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RE: Digest Number 96

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  • ke4ppi
    I can only say...regarding Peter s argument against MT63...I am amazed...the devil ...please.... Pete KE4PPI ... From: MT63@onelist.com
    Message 1 of 2 , Feb 1, 2000
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      I can only say...regarding Peter's argument against MT63...I am amazed...the


      -----Original Message-----
      From: MT63@onelist.com [mailto:MT63@onelist.com]
      Sent: Monday, January 31, 2000 06:54
      To: MT63@onelist.com
      Subject: [MT63] Digest Number 96
      Date: Sun, 30 Jan 2000 18:50:52 +0000
      From: Peter Martinez <Peter.Martinez@...>
      Subject: Re: [psk31] MT63

      >From Peter Martinez G3PLX

      I sympathise with Peter Klein about MT63 operation. As some will
      already know, I have strong opinions on this subject, believing that
      MT63 is most definitely NOT within the spirit of amateur radio. I
      base this opinion on the principle that it's possible to have a
      stable equilibrium between competing types of transmission in an
      amateur radio environment ONLY if they cause equal levels of
      interference to each other when they overlap. This may seem a strange
      thing to say, but it's the essential factor in making sure that
      nobody on one mode operates on top of (or too close to) someone else
      on another mode, so this really is the guiding principle behind
      conflict-free diversity in amateur radio activity. It's this
      principle which lies behind the idea of having modes of similar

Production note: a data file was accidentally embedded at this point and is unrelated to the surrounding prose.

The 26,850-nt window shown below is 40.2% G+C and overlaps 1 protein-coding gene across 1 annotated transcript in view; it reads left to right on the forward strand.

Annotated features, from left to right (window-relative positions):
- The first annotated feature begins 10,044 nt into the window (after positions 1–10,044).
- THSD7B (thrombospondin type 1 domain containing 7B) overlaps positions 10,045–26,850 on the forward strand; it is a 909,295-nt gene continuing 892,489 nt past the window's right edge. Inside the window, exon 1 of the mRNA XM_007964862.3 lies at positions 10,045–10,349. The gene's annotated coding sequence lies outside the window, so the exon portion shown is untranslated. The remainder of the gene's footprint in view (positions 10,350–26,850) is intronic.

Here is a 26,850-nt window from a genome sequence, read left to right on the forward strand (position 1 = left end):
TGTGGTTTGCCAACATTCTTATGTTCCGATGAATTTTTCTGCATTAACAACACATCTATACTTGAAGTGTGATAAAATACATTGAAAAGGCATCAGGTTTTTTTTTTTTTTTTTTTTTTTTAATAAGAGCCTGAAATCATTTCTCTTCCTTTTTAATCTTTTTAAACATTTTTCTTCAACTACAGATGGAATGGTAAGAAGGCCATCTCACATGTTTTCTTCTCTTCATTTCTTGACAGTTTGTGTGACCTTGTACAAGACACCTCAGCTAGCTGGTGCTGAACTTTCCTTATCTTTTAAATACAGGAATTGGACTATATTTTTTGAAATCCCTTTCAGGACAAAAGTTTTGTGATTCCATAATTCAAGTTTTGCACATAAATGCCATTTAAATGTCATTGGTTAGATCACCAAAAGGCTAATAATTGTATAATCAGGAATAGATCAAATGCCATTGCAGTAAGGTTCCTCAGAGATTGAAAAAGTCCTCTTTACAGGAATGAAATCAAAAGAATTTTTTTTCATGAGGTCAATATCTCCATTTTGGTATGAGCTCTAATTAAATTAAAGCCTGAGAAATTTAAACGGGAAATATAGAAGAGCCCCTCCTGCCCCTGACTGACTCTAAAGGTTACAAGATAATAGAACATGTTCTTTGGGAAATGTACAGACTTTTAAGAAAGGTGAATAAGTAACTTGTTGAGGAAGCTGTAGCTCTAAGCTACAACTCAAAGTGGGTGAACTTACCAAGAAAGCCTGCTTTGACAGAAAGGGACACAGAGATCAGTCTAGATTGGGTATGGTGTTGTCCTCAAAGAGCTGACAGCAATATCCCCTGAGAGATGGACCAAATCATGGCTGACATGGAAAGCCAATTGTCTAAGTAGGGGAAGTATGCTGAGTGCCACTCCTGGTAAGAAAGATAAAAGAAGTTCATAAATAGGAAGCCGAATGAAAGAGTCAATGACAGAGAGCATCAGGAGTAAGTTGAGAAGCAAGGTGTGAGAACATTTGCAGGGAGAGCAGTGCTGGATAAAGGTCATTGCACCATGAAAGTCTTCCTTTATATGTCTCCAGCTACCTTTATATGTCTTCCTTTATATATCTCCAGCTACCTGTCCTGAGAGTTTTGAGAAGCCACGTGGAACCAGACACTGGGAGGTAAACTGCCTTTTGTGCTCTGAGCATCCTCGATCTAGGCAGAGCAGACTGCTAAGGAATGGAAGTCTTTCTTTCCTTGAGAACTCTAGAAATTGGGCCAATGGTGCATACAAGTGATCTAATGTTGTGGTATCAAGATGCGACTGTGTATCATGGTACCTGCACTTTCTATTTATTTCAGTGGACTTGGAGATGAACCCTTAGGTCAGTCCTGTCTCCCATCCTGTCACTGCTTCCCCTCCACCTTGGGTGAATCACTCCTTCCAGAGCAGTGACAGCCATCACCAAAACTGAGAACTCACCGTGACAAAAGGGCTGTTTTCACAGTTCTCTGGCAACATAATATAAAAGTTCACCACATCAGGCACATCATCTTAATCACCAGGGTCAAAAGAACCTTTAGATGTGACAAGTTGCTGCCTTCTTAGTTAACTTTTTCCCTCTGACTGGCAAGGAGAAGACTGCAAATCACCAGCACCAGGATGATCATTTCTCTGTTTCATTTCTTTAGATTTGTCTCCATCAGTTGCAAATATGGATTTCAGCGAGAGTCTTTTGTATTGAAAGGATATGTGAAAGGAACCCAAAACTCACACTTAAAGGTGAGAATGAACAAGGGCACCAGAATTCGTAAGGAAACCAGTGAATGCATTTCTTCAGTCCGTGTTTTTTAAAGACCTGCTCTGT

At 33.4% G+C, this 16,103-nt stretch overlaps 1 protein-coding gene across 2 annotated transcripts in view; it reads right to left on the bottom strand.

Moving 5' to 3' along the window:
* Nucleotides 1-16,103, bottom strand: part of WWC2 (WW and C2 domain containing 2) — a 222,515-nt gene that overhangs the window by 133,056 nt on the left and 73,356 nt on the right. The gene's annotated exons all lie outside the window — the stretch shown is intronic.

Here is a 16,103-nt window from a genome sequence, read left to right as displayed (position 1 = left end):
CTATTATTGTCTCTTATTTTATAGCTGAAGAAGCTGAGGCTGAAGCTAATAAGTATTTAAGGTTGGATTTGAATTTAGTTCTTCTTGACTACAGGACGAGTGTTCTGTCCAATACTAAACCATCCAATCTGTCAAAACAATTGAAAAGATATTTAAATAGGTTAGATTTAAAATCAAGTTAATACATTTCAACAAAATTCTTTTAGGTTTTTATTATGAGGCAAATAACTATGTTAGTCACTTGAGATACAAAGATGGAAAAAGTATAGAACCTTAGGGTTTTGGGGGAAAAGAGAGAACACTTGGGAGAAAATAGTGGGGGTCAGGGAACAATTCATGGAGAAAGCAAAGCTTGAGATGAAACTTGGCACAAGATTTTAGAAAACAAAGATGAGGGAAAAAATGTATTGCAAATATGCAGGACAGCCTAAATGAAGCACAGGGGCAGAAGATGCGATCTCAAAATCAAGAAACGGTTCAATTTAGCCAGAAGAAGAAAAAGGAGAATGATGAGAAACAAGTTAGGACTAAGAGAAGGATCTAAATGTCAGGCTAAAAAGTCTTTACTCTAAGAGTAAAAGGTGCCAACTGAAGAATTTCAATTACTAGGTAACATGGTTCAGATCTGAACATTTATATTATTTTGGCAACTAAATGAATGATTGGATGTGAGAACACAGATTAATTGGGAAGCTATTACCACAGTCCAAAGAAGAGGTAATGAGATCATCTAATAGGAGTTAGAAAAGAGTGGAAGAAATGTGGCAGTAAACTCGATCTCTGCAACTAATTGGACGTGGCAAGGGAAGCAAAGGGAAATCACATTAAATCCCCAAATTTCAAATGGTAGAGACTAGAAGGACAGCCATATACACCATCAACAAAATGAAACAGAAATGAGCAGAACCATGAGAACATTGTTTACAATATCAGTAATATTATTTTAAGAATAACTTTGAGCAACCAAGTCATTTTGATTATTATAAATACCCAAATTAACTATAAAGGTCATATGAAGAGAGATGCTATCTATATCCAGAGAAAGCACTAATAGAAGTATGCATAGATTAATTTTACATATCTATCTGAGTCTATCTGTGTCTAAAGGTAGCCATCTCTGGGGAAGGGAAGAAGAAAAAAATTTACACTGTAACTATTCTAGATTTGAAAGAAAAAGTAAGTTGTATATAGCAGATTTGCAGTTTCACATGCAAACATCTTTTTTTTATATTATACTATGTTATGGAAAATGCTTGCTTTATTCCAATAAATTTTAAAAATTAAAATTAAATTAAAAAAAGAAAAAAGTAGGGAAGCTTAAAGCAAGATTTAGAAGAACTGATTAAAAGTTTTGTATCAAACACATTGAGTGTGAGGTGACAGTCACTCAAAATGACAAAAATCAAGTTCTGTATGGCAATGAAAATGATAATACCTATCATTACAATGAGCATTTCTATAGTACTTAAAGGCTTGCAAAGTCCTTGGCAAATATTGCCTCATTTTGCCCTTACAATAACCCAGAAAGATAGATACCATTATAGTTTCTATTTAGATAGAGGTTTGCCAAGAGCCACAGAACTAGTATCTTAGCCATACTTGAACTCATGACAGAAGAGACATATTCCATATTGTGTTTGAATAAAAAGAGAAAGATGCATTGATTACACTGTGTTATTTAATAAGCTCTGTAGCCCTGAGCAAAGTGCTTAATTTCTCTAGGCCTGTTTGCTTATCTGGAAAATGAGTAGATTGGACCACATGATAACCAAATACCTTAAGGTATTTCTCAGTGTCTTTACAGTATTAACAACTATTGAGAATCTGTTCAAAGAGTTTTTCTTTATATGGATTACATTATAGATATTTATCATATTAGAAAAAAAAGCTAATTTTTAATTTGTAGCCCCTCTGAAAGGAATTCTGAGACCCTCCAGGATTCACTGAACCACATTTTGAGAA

bandwidth sharing sub-bands, or, to put it another way, the principle
      of having modes of widely different bandwidth separated in the bandplans.

      MT63 violates this principle. By it's very nature it is designed to
      survive interference, and so it inevitably causes far more
      interference than it suffers when it is "sharing" the same bit of
      band. I put forward the suggestion that this makes the use of MT63
      "unfair". Even if we simply note that it's bandwidth is wide and
      therefore we should operate MT63 in the part of the band used by
      similar width signals (packet, SSB, etc.), this still gives the
      mutual-interference inequality and is still unfair.

      Note that I have no problem with proposed spread-spectrum modes,
      where a section of band is dedicated to wide-band low-rate digital
      operation and this type of operation can survive it's own mutual QRM,
      but MT63 doesn't come into this category. MT63 cannot survive QRM
      from it's own kind and so it has none of the benefits of
      spread-spectrum operation. If we allocated a dedicated bit of band to
      MT63 so that it didn't cause the rest of us any QRM, then it would
      not suffer from QRM from us either and it then becomes completely
      pointless. It's therefore only "doing it's thing" when it's competing